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        I think this is a pretty interesting topic and although I don't agree with you, that doesn't mean I think that you are wrong for your situation. You are right that because cyclists are the minority on the road we do have to ride defensively and sometimes is appropriate to ride in different ways. Reading back to what I said I can see now how it could have been taken as being harsh.  It was more I really just didn't understand where you were coming from and why you did decided to ride that way. And why you were being so defensive about it. It seems it was a longer argument that I hadn't read the full history of.

        This is a really great topic and while that can lead to things like "this guy is such an idiot" it can also lead to a great discussion.

        I have a few questions and I would love to get the group's feedback on:
        1. What is your riding style preference?
        2. What are the riding laws like in your city?
        3. For year round cycling, what's your best safety advice - both in riding style and gear.

        Personally:
        1. I like riding with the flow of traffic, but on some street will go pedestrian and stay on the side walk - but only if it's not a frequently used side walk by pedestrians. I take bike paths to get where i'm going when I can and when it's safe. I don't usually ride against the flow. When I'm riding with the flow I keep my ears and eyes open, if I hear a car coming up behind me I look back and judge speed and distance and then look forward and check for parked cars and the like and make adjustments - either taking the lane so they see me if there are parked cars, or going more to the side if there are no parked cars.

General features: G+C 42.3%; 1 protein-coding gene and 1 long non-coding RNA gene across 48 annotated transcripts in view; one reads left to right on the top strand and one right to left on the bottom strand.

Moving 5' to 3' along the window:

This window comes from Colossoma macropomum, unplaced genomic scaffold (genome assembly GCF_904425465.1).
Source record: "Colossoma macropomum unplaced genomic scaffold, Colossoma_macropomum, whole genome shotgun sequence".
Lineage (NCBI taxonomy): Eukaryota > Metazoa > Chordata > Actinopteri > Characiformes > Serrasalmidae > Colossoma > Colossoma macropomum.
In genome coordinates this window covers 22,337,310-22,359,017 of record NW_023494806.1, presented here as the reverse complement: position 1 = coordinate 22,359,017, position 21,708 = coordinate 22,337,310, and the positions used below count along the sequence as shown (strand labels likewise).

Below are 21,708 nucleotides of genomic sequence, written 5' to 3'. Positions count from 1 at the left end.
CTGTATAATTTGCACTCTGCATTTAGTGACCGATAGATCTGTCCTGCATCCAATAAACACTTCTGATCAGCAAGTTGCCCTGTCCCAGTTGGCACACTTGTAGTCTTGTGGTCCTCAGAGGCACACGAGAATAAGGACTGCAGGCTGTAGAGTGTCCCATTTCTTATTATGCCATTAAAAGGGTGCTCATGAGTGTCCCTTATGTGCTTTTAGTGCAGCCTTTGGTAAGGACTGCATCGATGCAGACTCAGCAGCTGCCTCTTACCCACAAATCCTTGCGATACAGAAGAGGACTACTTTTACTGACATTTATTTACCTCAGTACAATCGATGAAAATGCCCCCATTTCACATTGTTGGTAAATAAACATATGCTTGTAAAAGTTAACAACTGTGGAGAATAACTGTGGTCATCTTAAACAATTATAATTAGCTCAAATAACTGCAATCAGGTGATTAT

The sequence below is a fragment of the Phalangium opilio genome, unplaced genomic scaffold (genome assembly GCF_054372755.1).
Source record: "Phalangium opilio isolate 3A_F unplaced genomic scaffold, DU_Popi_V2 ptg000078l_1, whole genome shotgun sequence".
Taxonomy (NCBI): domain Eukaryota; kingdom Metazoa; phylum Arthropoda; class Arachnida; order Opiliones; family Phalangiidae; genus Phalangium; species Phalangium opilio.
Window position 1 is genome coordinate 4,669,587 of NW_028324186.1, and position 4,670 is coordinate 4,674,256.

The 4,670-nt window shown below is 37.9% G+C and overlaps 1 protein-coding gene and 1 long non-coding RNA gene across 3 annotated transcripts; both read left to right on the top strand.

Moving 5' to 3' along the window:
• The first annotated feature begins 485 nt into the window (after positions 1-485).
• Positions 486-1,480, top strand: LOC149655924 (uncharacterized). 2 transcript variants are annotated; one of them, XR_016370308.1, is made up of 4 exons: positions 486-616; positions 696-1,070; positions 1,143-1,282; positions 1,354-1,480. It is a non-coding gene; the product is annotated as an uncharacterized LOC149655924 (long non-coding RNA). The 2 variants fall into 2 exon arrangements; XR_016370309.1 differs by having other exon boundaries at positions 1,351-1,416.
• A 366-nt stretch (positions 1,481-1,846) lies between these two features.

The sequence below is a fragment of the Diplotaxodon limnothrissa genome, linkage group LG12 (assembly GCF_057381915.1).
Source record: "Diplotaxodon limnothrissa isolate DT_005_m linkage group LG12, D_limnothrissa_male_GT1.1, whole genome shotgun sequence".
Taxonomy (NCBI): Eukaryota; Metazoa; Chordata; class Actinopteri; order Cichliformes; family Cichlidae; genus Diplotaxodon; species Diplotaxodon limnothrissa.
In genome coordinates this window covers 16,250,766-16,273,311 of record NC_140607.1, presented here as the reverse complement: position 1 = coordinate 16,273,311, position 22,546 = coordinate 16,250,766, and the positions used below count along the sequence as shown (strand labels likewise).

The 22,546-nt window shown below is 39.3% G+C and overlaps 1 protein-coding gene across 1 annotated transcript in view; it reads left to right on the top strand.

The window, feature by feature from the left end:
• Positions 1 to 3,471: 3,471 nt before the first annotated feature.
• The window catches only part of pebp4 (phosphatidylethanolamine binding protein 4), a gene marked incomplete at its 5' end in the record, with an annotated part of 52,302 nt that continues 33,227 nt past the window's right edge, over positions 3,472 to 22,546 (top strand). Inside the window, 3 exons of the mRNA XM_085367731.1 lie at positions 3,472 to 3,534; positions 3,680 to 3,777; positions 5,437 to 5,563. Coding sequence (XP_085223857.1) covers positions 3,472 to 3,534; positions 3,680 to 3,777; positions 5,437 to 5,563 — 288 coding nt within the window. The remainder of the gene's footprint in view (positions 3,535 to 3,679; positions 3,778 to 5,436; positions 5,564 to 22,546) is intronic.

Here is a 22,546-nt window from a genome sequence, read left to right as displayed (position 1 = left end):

2. Our laws in central iowa are pretty great. Because we have a lot of censor lights we too can stop and then go at red lights. If there are cars at the stop light, I wait in line behind them, going to the center of the lane behind them so they can see me and the cars behind me don't crowd me out. I also change gears so I can get a faster start. It's actually illegal to ride on any sidewalks here (I think they take exception to kiddos though).

        3. The winters here are cold, icy, and bitter. I used to ride year round, but I don't think I will this year. We have great public transport here so I will get a bus pass for Dec - Feb. It's really January and Feb that are hard riding months. It can get to -30 below and it was down to -50 this last winter with wind chill.  Cars aren't looking for riders in the winter, so keep your eyes open for break lights on parked cars, people in cars possibly openning windows, anyone who may have impared vision from not scraping/defrosting thier windows. Dress in layers. Get some long gloves. Make sure to get something that will cover up your ears. Wear your helmant. I know it won't do much if you get in an accident with a car, but chances of wiping out are greater when it's icy - and therefore the chances of smacking your head on the ground.

        Even though now I live in a city that has bike paths that are
        plentiful, where I lived for the last three years and road my bike was
        horrible for riding. Narrow streets, narrow sidewalks, bad drivers,
        college kids. And for me, riding with traffic was the best way to go.
        It was illegal to ride on the side walks and to ride against the flow
        of traffic for one thing - although not very strictly enforced given
        the poor road conditions. And you are right, winter is the most
        dangerous time of year to ride because drivers aren't looking for you
        at all. You have to know where everyone is at all times or you will get
        backed up into, doors opened on you.

        And then just for fun, for the upcoming summer season, what are your bike riding plans? Are you going anywhere to ride? Commuting only?

        My sister just went to florida and road everywhere on the island they were staying at, which was pretty impressive because she doesn't even own a bike, let alone ride regularly. For me, this summer I'm going to participate in a day of RAGBRI which will be a first for me and I'm pretty excited about it.